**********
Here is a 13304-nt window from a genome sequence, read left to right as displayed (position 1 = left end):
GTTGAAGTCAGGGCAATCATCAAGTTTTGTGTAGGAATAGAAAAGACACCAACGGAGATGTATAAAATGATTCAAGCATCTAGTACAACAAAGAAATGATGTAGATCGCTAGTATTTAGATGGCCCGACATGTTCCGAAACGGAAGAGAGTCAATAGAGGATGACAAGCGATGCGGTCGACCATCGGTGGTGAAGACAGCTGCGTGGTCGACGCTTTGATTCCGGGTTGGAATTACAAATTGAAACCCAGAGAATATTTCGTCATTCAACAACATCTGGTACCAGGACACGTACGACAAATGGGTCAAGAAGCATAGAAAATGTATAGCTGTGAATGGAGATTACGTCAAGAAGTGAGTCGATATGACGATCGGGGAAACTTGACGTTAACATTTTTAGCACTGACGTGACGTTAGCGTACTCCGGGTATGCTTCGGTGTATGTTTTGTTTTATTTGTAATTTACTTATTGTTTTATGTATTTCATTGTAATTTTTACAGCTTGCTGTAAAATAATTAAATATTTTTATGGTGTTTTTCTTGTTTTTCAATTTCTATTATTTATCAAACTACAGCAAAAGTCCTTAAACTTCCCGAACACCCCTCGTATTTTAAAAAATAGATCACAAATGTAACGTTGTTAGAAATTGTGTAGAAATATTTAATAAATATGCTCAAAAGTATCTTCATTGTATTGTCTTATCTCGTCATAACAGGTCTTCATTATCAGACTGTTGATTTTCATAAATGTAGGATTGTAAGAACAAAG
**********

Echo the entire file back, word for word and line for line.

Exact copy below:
Here is a 13304-nt window from a genome sequence, read left to right as displayed (position 1 = left end):
GTTGAAGTCAGGGCAATCATCAAGTTTTGTGTAGGAATAGAAAAGACACCAACGGAGATGTATAAAATGATTCAAGCATCTAGTACAACAAAGAAATGATGTAGATCGCTAGTATTTAGATGGCCCGACATGTTCCGAAACGGAAGAGAGTCAATAGAGGATGACAAGCGATGCGGTCGACCATCGGTGGTGAAGACAGCTGCGTGGTCGACGCTTTGATTCCGGGTTGGAATTACAAATTGAAACCCAGAGAATATTTCGTCATTCAACAACATCTGGTACCAGGACACGTACGACAAATGGGTCAAGAAGCATAGAAAATGTATAGCTGTGAATGGAGATTACGTCAAGAAGTGAGTCGATATGACGATCGGGGAAACTTGACGTTAACATTTTTAGCACTGACGTGACGTTAGCGTACTCCGGGTATGCTTCGGTGTATGTTTTGTTTTATTTGTAATTTACTTATTGTTTTATGTATTTCATTGTAATTTTTACAGCTTGCTGTAAAATAATTAAATATTTTTATGGTGTTTTTCTTGTTTTTCAATTTCTATTATTTATCAAACTACAGCAAAAGTCCTTAAACTTCCCGAACACCCCTCGTATTTTAAAAAATAGATCACAAATGTAACGTTGTTAGAAATTGTGTAGAAATATTTAATAAATATGCTCAAAAGTATCTTCATTGTATTGTCTTATCTCGTCATAACAGGTCTTCATTATCAGACTGTTGATTTTCATAAATGTAGGATTGTAAGAACAAAG